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Svetlana Lunkina in Swan Lake


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#1 Inga

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Posted 05 February 2003 - 08:12 AM

On February 2 Svetlana Lunkina made her debut as Odette-Odile in Swan Lake. I really enjoyed her performance but she was the most strange Odette I ever saw. I usually expect Odette to have authority (she is princess after all!) and some warmth. Lunkina was thin, fragile and frozen in her grief. Her still white face looked like a mask of sorrow, and her unhappiness was scaring – she looked almost like a Death!

Lunkina’s Odile was more traditional and more suited her personality. She is very beautiful dancer, with mild plastique and exceptional grace, and she showed that qualities to the advantage. She paid a lot of attention to the Prince (her Odette almost never noticed him), she was supercilious and playful – poor Prince have no chance against her! Her technique was not very secure but I dont mind – her stage presence was strong.

In the last lake scene Lunkina was white and unhappy again but showed more warmth. Her death in the end was touching.

The role of Prince Seigfried was danced by Konstantin Ivanov. His acting was convincing and his arms elegant, but the movements of his legs looked sloppy.

Morihiro Ivata received great applauses as the Jester. Maria Alexandrova as Spanish Bride and Ekaterina Shipulina as Polish Bride was beautiful.

#2 Alexandra

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Posted 05 February 2003 - 08:20 AM

Welcome, Inga, and thank you very much for posting this! I hope we'll be hearing from you often. There are quite a few people on this site eager for news about performances at the Bolshoi.

I was especially interested to read about Lunkina, a ballerina whom I've not yet seen. She hasn't been on the company's last three visits to Washington and we are very curious about her. I loved your description of her white swan (and I have to say I like it that you didn't care that her technique was shaky!)

#3 Marc Haegeman

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Posted 05 February 2003 - 10:18 AM

Thank you, Inga, and welcome indeed. Great to hear about Svetlana Lunkina's debut in "Swan Lake".
I gather she is also cast now as Esmeralda in Petit's "Notre-Dame de Paris" which will be premiered at the Bolshoi on February 15?

#4 Inga

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Posted 06 February 2003 - 11:43 AM

Yes Marc, Lunkina scheduled to dance Esmeralda in Roland Petit’s Notre Dame de Paris on February 15 with Nicolai Tsiskaridze as Quasimodo and young Ruslan Skvortsov as Frollo (no official info about Phoebus).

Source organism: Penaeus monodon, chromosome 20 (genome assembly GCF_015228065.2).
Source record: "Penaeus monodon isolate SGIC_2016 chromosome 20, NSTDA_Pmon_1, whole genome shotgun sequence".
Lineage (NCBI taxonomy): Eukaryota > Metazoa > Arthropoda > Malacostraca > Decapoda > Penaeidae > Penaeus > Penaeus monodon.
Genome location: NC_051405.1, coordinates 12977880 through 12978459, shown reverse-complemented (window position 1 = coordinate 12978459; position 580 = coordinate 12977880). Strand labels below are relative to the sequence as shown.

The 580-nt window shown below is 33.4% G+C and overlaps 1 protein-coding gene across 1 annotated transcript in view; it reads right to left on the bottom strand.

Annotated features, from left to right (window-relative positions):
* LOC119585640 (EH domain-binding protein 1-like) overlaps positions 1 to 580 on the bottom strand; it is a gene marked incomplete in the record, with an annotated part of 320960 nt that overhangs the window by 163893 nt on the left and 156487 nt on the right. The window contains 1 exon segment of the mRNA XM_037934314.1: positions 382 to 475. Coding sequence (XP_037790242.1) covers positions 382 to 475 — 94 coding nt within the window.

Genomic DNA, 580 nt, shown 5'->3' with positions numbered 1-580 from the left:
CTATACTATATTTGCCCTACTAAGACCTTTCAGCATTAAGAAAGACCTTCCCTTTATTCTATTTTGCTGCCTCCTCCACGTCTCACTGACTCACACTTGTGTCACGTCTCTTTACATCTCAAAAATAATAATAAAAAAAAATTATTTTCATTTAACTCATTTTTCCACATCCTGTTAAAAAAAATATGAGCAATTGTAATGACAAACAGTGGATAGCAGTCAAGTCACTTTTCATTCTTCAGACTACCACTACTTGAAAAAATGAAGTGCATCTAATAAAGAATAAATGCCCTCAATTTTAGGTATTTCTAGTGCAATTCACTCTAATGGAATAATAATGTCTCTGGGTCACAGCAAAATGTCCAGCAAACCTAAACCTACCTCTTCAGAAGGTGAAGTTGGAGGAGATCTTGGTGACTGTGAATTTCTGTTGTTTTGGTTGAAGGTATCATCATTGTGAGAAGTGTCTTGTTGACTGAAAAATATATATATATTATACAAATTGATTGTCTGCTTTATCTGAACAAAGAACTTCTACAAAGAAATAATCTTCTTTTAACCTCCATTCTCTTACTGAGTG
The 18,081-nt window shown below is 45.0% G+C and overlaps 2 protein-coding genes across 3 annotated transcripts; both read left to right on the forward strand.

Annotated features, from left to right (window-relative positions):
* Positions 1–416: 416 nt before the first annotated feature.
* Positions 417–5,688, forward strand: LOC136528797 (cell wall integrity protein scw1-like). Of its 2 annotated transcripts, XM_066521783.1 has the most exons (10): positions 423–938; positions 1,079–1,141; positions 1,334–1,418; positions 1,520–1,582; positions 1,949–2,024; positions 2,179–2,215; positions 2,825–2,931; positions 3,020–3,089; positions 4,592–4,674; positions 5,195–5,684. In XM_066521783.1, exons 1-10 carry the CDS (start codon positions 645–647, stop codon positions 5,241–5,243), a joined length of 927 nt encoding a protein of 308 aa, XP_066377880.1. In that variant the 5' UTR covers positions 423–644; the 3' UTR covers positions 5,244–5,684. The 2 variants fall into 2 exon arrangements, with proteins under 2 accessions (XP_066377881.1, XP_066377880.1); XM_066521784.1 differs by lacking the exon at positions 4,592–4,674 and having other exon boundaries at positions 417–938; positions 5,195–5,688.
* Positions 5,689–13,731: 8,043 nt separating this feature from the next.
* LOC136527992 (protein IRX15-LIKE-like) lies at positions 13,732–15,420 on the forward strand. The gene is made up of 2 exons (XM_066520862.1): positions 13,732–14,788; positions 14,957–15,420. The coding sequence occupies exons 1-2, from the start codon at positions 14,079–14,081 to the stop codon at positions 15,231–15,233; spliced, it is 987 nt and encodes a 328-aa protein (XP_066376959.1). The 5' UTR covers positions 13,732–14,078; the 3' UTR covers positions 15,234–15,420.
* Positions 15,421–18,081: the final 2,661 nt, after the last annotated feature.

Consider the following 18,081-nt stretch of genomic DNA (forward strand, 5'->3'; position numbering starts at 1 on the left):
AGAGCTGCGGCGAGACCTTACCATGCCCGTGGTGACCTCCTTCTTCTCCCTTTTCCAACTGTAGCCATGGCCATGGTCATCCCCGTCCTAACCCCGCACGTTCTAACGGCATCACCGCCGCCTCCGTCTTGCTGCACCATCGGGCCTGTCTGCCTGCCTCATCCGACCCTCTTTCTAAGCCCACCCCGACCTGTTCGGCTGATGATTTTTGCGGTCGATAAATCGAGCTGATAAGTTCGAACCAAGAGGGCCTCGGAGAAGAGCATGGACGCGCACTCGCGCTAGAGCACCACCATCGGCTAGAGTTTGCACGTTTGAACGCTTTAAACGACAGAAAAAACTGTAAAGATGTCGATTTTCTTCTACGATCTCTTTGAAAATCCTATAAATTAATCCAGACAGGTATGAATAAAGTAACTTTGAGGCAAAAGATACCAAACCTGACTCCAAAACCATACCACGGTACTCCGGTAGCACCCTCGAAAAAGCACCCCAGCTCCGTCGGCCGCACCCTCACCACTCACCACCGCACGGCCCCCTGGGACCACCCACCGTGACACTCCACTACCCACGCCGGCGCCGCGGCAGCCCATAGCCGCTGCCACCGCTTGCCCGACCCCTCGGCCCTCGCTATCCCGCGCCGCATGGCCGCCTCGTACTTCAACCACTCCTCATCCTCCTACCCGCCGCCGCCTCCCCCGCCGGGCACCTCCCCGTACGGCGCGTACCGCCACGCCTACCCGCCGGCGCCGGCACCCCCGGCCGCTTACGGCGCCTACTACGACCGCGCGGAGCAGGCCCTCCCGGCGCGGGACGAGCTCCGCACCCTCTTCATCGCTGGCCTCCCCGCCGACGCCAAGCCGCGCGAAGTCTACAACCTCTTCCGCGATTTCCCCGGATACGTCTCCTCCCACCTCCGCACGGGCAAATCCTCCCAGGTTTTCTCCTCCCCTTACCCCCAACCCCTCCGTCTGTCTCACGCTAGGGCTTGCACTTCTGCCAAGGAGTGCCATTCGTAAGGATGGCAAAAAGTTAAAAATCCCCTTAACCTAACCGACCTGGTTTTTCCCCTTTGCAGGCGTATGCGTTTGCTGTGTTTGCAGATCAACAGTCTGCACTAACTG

I think Lunkina’s technique never was as strong as that of Galina Stepanenko or Maria Alexandrova but she have bright personality and ability to act. Her personages usually are pensive and lyrical but in the last season she showed strong will that looks very interesting in contrast with her fragility. Her Lisa in Roland Petit’s Dame Pique, who is by the plot a poor relation of old woman who sold her soul to Devil, also looked mysterious, as if she is private to some awful secret. In La Syphide (she made her debut last April with beautiful Sergei Filin as James) she looked light and at the same time sensual, chemistry with her partner was great. Last June I also saw her Giselle with Nicolai Tsiskaridze – in the second act Svetlana showed such a temperament that Myrtha apparently will have a serious rival for her throne! Alexandra, if you’ll have opportunity to see Lunkina, be ready to everything
:(

#5 ina

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Posted 07 February 2003 - 01:17 AM

Inga is right, sometimes you come over things you are not prepared for. For example I hardly could imagine Lun'kina as Odille, but in this role she demonstraated some character and was almost convincing, though technically far from perfect. In contrast to this I was ready for a sort of revelation in the part of Odette, but to be frank I was dissapointed. As a whole Lun'kina's performance looked for me more like a well learned lesson than a piece of art, though I am sure that her appearance, beautiful lines and schooling are very promising. I also think that the time for this debut wasn't chosen well. Svetlana had to rehearse two difficult major roles of entirely diiferent technique at the same (short) time. It's not her fault, of course, but her coach (Maximova) had to take that into consideration. I also want to point out that Maximova, whom I just adore as a ballerina, danced "Swan Lake" not more than several times (I guess it was not considered a suitable role for her). But here in the Bolshoi there is a practice to have ONE coach for everything rather than different coaches for different ballets. This system seems to me rather controversial.